Lewis spend a decade working in a range of industrial research settings, including Interval Research, US West’s Advanced Technology Group, and the Institute for Research on Learning, and, at the turn of the century, he founded and ran a research studio for the venture capital firm Arts Alliance. After joining Concordia in 2002 he founded Obx Laboratory for Experimental Media to explore computation as creative and cultural material. His work has been featured at Ars Electronica, Mobilefest, Elektra, Urban Screens, ISEA, SIGGRAPH, and FILE and recognized with the Robert Coover Award for Best Work of Electronic Literature, two Prix Ars Electronica Honorable Mentions, several imagineNATIVE Best New Media awards, and six solo exhibitions. His research interests include emergent media theory and history,, methodologies for conducting art-led technology research, and the use of digital and networked technology by Indigenous communities. Lewis is the lead author of the award-winning essay “Making Kin with the Machines”, lead organizer for the groundbreaking Indigenous Protocol and Artificial Intelligence Workshops and editor of the resulting Position Paper.
Lewis is an ISO-MIT Co-Creation Lab Fellow and a former Trudeau Fellow and Carnegie Fellow. In addition to his Stanford degrees, Lewis holds an M.Phil. in Design from the Royal College of Art. He was born and raised in Northern California.
Ebony Elizabeth Thomas
The Dark Fantastic: Race and the Imagination from Harry Potter to the Hunger Games
“I’ve never been satisfied with this thing that we say about racism and storytelling…. Hey, the magical negro or black girl always dies. These tropes are racist. Yeah, but why? Nobody is born with bigotry…. You’re not born that way, so how did you learn it, and what’s going on in the stories to make readers respond in particular ways? That was really what I wanted to discover.”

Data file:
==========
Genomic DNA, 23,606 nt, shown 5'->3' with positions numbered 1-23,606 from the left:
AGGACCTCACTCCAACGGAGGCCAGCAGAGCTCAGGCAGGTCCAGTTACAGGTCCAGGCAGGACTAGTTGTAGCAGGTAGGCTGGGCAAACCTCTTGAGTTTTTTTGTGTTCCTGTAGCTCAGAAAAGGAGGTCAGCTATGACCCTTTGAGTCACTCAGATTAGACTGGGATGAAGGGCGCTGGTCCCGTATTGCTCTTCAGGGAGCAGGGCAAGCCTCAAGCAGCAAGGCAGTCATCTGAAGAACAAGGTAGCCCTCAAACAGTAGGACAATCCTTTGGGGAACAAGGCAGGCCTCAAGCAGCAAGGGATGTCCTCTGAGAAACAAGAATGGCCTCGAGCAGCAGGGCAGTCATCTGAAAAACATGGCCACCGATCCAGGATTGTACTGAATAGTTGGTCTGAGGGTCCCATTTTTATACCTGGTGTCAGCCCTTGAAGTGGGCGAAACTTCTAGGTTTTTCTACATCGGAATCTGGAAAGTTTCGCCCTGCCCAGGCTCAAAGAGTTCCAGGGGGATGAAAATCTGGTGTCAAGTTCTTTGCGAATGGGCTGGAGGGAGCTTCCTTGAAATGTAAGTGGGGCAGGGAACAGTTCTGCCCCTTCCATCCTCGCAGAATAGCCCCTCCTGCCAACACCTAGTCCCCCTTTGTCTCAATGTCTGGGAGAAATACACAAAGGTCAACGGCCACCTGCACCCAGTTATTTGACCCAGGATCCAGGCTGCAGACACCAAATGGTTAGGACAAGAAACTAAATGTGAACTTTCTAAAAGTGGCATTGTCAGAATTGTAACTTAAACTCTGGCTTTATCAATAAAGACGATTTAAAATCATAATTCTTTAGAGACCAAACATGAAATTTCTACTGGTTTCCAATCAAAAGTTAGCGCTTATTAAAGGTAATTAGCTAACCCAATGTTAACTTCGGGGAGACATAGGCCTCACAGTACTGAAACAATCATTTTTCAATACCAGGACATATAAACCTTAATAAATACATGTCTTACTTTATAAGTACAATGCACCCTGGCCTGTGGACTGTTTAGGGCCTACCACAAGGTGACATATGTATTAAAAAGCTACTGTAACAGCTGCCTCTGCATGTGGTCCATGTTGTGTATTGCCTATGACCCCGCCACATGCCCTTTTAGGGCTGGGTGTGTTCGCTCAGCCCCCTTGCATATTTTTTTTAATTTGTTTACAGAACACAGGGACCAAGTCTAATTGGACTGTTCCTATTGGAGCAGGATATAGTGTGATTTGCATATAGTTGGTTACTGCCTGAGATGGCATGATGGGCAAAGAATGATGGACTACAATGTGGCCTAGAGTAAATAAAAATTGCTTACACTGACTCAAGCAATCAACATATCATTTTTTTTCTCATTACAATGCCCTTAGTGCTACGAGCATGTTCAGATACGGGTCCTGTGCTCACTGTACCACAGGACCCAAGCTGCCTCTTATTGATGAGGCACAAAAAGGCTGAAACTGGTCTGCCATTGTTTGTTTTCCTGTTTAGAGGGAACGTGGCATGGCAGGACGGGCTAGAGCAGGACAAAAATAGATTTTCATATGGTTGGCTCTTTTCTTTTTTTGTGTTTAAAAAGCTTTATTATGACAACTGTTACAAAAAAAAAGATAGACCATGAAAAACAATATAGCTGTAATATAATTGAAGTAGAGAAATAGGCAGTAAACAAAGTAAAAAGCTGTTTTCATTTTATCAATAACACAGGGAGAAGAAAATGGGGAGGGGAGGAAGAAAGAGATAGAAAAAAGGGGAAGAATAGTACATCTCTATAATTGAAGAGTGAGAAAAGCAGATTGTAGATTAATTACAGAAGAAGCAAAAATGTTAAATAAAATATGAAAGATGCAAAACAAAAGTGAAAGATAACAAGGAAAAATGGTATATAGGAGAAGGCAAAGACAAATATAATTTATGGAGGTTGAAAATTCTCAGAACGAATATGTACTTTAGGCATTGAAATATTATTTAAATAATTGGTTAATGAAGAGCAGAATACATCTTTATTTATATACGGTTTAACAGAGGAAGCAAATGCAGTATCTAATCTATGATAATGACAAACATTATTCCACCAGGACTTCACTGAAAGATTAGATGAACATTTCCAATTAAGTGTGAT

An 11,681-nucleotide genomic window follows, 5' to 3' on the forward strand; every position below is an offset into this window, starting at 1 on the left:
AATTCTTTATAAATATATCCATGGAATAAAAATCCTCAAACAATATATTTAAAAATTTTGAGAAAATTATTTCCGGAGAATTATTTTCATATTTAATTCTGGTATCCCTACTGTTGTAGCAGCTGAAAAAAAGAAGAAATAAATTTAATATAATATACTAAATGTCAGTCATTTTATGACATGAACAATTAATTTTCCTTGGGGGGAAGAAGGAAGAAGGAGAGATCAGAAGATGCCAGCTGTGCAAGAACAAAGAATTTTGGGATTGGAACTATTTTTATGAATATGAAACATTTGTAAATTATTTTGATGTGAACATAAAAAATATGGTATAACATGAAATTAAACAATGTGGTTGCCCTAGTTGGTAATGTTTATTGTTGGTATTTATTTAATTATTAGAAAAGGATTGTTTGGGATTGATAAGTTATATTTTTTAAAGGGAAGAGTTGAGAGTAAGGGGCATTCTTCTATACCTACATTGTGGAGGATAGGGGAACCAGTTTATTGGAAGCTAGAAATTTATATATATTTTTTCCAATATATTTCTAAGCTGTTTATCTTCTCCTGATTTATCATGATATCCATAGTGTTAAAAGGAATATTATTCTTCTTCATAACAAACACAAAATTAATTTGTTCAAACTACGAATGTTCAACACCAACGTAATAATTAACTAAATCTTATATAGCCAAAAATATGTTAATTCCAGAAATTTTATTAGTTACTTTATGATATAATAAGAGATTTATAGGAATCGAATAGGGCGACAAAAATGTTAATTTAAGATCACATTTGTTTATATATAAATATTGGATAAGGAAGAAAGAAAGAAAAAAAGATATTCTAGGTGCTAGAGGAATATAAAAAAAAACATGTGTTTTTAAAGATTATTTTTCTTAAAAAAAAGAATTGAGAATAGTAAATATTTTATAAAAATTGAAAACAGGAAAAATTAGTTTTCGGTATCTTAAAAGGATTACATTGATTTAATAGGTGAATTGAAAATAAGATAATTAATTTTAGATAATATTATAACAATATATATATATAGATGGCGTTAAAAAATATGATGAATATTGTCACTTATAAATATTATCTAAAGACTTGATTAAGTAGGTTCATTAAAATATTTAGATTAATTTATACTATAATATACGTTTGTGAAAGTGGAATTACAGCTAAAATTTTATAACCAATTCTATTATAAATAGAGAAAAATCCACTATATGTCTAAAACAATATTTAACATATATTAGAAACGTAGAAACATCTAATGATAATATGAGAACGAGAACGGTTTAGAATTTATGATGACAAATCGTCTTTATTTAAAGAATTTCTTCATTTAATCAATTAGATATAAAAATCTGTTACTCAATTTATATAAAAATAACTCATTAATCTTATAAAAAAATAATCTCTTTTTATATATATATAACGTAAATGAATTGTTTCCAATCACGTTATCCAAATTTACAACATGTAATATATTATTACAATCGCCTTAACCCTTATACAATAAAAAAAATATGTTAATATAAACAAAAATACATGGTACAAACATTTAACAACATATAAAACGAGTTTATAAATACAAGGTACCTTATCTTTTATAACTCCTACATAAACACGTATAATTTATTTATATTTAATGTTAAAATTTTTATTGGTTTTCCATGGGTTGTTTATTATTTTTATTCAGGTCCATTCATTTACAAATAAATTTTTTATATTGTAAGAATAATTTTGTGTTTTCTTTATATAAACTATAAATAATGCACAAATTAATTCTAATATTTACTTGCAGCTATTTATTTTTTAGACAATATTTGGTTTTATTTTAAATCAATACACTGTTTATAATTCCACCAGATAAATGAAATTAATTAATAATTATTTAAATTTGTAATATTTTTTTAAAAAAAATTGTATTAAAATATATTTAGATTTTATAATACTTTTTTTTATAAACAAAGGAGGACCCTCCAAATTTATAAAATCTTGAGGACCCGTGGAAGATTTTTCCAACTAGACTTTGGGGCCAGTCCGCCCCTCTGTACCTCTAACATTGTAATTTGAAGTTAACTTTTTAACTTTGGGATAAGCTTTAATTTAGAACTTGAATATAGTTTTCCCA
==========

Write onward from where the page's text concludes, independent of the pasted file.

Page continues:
—Ebony Elizabeth Thomas
Wednesday, Oct 20, 4:00 pm San Francisco; October 21, 10:00 am Sydney (video available to attendees in Oozma; find your region)
Ebony Elizabeth Thomas is Associate Professor in the Literacy, Culture, and International Education Division at the University of Pennsylvania’s Graduate School of Education. She studies how people of color are portrayed, or not portrayed, in children’s and young adult literature, and how those portrayals shape our culture. As children’s and young adult literary empires continue to dominate publishing and Hollywood, she strongly believes that the field has the potential to become one of the most effective postcolonial, critical, and activist projects of all.
A former Detroit Public Schools teacher and National Academy of Education/Spencer Foundation Postdoctoral Fellow, Thomas was a member of the NCTE Cultivating New Voices Among Scholars of Color’s 2008–2010 cohort, served on the NCTE Conference on English Education’s Executive Committee from 2013 until 2017, and is the immediate past chair of the NCTE Standing Committee on Research. She is co-editor of Research in the Teaching of English, and her most recent book is The Dark Fantastic: Race and the Imagination from Harry Potter to the Hunger Games (NYU Press, 2019). Her expertise on race and representation in children’s and young adult literature has been sought after nationally and internationally. She has been interviewed by MSNBC, the BBC, the New York Times, the Philadelphia Inquirer, and the Chicago Tribune, to name a few. She is a former reviewer for Kirkus’ children’s book section, and has written book reviews for the Los Angeles Times. She is a past National Book Award for Young People’s Literature judge, and is a current member of the United States Board on Books for Young People.